Thursday, December 30, 2010
Kind Hearts and Coronets (1949)
The Movie: Louis Mazzini D'Ascoyne (Dennis Price), tenth Duke of Chelfont, sits in his cell on the night before his execution for murder. To pass the time, and to make sure posterity knows the truth, he writes his memoirs of what brought him here.
Louis tells us how his mother (Audrey Fildes) was a member of the noble D’Ascoyne family; but how he grew up poor because she eloped with an Italian opera singer (Dennis Price again). However, his mother brought him up on his noble birth and the histories of his family. This planted a dangerous ambition in him.
After his mother’s untimely demise, Louis decided he was going to reclaim his birthright and become the duke. Unfortunately, there were eight other people (all played wonderfully by the late Alec Guinness, although to his dismay most people only remember him as Obi-Wan Kenobi from Star Wars) in his way. Louis ambitiously decided to remedy this.
But as the bodies piled up and Louis place in the world began to improve, some complications crept in. First there was his growing love for Edith D’Ascoyne (Valerie Hobson), the young widow of one of his first victims. Even more potentially disastrous is Sibella (Joan Greenwood, who also did the voice for the villainess in Barbarella), Louis’ mistress and former childhood friend, who is married to his childhood rival Lionel Holland (John Penrose). Sibella has her own designs on Louis once she starts to realize what he’s really worth.
While Louis did obtain the dukedom, the unseen complications wound up getting him the murder charge as well. Now he awaits his execution, wondering if he might possibly obtain a last-minute reprieve…
“Now, in those days I never had any trouble with the Sixth Commandment”
There is one, and only one, good thing that has ever come out of censorship. It is simply this; the artist is forced to be much more clever, creative and innovative than he would normally be without that impediment. This little fact was driven home for me when I was on the school newspaper in high school. My school was run by morons who constantly created and enforced extremely stupid and destructive policies. Unfortunately, we on the newspaper were not allowed to say anything critical of the school or the Powers That Be, even (actually “especially” would be the more appropriate word) when it was the gods’ honest truth. However my journalism teacher, probably second only to my parents as the worst influence on my life, didn’t care for them either and she provided me with the answer. “Nathan,” she would constantly tell me, “we can’t say that. But if you phrase it this way….”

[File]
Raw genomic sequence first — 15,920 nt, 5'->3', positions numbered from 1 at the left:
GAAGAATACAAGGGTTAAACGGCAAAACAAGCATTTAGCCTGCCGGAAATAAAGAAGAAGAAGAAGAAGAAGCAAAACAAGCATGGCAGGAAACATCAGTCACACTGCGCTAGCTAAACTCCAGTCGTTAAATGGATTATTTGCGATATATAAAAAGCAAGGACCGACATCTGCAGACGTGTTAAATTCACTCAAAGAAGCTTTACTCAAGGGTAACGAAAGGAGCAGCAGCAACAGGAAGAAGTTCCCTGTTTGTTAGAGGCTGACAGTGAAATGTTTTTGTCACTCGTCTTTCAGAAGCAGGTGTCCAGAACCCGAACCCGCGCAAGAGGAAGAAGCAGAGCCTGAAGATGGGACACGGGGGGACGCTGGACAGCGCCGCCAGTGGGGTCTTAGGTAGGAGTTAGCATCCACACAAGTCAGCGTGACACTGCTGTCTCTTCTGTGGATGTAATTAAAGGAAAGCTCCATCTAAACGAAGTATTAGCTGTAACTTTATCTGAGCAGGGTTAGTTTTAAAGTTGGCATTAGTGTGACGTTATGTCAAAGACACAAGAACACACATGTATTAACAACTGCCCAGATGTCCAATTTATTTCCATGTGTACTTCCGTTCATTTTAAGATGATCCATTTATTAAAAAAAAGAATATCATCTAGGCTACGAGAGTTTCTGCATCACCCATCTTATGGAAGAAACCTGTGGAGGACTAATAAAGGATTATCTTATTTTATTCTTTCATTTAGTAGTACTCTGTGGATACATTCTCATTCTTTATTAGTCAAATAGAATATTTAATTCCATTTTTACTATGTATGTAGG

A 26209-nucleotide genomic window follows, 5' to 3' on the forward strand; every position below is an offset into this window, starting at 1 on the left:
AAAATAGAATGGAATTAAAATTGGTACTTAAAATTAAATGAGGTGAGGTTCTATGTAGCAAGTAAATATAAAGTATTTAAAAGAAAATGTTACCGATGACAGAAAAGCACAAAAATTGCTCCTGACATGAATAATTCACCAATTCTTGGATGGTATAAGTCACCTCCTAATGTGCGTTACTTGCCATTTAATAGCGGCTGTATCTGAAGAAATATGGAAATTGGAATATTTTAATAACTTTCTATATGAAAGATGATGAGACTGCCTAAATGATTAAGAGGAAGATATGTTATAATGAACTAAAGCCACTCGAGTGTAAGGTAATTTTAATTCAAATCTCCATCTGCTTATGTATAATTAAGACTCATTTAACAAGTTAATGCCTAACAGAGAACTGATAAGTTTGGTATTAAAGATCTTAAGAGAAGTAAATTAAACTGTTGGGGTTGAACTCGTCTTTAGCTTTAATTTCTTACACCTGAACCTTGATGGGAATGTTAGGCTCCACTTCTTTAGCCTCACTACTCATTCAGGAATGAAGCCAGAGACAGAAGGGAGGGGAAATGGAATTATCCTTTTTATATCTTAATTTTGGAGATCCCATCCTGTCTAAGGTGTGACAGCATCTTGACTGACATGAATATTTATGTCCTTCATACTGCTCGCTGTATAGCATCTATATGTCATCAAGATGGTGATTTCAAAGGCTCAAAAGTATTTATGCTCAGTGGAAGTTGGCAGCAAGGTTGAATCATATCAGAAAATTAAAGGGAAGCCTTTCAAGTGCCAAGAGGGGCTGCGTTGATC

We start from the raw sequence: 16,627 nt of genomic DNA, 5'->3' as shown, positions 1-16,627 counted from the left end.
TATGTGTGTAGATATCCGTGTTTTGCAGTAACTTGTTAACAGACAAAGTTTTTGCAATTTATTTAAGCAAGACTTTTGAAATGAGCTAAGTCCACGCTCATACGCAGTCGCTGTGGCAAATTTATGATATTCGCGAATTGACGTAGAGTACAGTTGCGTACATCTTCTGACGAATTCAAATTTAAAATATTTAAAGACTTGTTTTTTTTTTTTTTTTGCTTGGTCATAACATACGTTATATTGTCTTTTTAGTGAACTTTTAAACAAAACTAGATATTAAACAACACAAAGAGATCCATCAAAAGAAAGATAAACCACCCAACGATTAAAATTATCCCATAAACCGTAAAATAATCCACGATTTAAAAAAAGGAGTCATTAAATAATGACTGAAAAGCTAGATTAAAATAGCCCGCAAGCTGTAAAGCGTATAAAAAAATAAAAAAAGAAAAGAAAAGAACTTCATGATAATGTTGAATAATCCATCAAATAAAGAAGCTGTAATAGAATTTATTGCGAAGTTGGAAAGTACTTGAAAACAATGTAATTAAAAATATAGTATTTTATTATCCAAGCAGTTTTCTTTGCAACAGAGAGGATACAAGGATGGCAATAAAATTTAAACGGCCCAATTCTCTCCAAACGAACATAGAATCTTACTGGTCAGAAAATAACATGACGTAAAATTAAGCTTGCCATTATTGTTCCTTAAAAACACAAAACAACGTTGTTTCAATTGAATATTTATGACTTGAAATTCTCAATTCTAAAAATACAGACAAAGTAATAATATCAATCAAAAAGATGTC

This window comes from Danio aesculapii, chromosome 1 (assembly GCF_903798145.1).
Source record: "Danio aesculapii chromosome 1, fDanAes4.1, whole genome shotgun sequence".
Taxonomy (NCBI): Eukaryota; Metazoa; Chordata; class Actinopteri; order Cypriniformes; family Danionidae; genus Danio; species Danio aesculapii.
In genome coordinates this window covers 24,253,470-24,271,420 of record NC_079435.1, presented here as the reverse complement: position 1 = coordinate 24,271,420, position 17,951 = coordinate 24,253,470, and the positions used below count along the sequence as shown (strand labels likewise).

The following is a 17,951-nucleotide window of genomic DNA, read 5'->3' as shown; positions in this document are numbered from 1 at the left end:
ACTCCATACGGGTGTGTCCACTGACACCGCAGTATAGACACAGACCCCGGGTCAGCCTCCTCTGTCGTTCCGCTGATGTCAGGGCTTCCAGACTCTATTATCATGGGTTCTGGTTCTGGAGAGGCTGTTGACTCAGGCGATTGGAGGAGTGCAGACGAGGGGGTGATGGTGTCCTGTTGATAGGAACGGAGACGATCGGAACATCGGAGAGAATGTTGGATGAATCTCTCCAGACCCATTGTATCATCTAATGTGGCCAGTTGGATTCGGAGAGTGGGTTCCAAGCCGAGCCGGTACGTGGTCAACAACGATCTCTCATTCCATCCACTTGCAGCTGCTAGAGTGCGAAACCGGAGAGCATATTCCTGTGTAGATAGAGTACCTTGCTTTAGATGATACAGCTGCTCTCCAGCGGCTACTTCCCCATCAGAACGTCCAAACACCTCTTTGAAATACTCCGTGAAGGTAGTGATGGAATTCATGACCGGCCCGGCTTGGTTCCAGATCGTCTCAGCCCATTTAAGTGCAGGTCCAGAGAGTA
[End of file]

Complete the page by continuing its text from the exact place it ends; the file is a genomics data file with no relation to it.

Now, I have always had a passion for language and words; word games, innuendos, entendres, double meanings, and that most demonized of arts, the pun. As a result, writing for the paper became a game for me. I had a lot of fun seeing how critical I could be of the morons in power in ways that they couldn’t prevent. I had numerous successes and failures, but it was an educational experience that proved extremely useful when I entered the world outside of high school.
In the past few years I have seen a lot more of the older movies; specifically, ones that were made in the age of the abomination known as the Hayes Code. Admittedly, on their surface such movies seem quaint and tame; especially when compared to what you can see in films that came after the Code was ended. Also, it is true that the Code hamstrung quite a few movies that would otherwise have been good. However, there were quite a few more that were nowhere near as tame as they might appear to a modern audience. If you look and listen closely, you’ll notice that they’re playing the exact same game I played with my high school newspaper; and once you recognize that, you find some truly twisted and irreverent stuff.